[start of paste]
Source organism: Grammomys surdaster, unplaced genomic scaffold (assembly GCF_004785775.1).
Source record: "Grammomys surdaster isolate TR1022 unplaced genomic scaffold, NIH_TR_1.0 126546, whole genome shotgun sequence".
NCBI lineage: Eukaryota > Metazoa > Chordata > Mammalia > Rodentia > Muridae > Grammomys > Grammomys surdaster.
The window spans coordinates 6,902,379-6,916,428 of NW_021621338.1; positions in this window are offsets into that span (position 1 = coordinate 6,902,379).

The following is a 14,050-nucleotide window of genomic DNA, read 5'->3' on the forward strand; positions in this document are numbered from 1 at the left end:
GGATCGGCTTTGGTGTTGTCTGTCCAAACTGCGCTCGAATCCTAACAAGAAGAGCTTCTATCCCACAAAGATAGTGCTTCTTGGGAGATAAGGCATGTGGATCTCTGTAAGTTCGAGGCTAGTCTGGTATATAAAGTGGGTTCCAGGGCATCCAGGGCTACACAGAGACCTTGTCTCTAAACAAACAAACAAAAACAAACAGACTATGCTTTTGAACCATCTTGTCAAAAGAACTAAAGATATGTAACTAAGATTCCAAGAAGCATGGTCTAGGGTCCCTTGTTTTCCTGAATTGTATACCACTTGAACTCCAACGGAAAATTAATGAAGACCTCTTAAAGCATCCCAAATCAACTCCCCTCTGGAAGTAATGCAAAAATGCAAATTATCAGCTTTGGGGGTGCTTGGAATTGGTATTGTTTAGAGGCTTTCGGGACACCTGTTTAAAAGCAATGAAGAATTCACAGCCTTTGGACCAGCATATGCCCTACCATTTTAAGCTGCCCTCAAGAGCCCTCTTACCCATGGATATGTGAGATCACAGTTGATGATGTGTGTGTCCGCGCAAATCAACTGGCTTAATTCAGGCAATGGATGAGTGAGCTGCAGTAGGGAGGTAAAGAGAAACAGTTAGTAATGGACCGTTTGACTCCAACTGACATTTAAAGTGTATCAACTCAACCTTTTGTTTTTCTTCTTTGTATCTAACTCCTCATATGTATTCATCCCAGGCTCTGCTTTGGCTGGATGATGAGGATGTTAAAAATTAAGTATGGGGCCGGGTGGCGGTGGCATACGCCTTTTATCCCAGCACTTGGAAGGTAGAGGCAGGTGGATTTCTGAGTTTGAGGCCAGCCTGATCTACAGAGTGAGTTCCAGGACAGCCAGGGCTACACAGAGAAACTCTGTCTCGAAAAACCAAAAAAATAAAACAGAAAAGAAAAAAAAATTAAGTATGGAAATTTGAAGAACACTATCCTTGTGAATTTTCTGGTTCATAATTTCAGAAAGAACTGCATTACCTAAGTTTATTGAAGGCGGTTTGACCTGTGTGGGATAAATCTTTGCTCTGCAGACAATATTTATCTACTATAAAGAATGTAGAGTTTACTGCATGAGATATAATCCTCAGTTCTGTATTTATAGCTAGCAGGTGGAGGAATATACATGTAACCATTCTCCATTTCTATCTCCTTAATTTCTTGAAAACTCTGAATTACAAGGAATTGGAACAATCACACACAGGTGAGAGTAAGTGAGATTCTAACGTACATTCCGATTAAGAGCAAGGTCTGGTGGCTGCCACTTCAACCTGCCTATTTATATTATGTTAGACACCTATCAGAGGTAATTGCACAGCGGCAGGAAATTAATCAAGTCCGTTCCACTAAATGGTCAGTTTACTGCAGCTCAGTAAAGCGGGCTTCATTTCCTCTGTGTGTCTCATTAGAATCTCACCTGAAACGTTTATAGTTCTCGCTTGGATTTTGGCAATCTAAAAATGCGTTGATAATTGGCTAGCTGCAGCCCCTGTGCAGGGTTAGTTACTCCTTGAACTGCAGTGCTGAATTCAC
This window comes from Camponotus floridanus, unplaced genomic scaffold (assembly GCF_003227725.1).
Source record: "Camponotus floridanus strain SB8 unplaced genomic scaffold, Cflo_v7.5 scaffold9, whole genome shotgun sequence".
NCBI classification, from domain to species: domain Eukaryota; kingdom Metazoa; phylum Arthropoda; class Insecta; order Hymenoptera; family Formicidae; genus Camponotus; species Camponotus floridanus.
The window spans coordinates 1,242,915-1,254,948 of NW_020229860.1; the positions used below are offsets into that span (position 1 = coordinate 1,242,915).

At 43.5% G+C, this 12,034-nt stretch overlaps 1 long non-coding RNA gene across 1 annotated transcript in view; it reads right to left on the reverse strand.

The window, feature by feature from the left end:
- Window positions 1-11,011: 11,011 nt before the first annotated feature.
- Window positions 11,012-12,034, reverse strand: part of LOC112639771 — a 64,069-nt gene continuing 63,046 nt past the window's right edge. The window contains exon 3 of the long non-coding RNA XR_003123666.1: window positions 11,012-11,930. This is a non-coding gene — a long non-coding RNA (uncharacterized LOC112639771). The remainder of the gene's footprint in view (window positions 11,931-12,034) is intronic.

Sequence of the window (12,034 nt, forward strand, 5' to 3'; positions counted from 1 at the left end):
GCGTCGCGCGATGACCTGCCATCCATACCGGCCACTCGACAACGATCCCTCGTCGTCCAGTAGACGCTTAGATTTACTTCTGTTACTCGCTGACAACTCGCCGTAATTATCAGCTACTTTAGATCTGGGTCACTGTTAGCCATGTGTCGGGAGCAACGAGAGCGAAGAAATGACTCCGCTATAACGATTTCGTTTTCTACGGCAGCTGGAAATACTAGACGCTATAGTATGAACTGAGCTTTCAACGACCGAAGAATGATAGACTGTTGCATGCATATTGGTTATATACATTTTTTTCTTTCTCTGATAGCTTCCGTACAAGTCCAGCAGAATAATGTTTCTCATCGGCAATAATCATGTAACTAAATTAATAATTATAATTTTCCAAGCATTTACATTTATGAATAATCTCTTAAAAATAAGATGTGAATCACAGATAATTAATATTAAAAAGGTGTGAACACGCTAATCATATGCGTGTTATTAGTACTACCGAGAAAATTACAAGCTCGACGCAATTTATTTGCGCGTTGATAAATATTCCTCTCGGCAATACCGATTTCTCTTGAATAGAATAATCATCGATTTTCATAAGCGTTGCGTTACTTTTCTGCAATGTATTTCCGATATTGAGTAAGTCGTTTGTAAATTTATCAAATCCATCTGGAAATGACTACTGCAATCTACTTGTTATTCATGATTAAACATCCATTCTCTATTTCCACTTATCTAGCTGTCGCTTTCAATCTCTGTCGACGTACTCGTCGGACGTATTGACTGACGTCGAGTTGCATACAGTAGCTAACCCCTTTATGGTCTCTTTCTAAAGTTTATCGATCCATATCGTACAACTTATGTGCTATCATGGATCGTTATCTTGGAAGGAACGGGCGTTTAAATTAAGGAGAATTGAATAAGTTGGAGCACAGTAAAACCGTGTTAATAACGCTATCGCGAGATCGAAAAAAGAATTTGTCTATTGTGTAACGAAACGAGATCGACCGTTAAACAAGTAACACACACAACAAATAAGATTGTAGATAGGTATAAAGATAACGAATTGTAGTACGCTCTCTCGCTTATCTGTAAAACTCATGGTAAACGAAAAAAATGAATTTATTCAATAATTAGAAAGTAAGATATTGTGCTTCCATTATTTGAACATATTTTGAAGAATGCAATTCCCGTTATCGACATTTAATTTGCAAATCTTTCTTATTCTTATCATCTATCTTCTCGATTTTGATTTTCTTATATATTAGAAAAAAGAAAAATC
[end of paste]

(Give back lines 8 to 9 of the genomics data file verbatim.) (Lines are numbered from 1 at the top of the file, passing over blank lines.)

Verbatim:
Source record: "Camponotus floridanus strain SB8 unplaced genomic scaffold, Cflo_v7.5 scaffold9, whole genome shotgun sequence".
NCBI classification, from domain to species: domain Eukaryota; kingdom Metazoa; phylum Arthropoda; class Insecta; order Hymenoptera; family Formicidae; genus Camponotus; species Camponotus floridanus.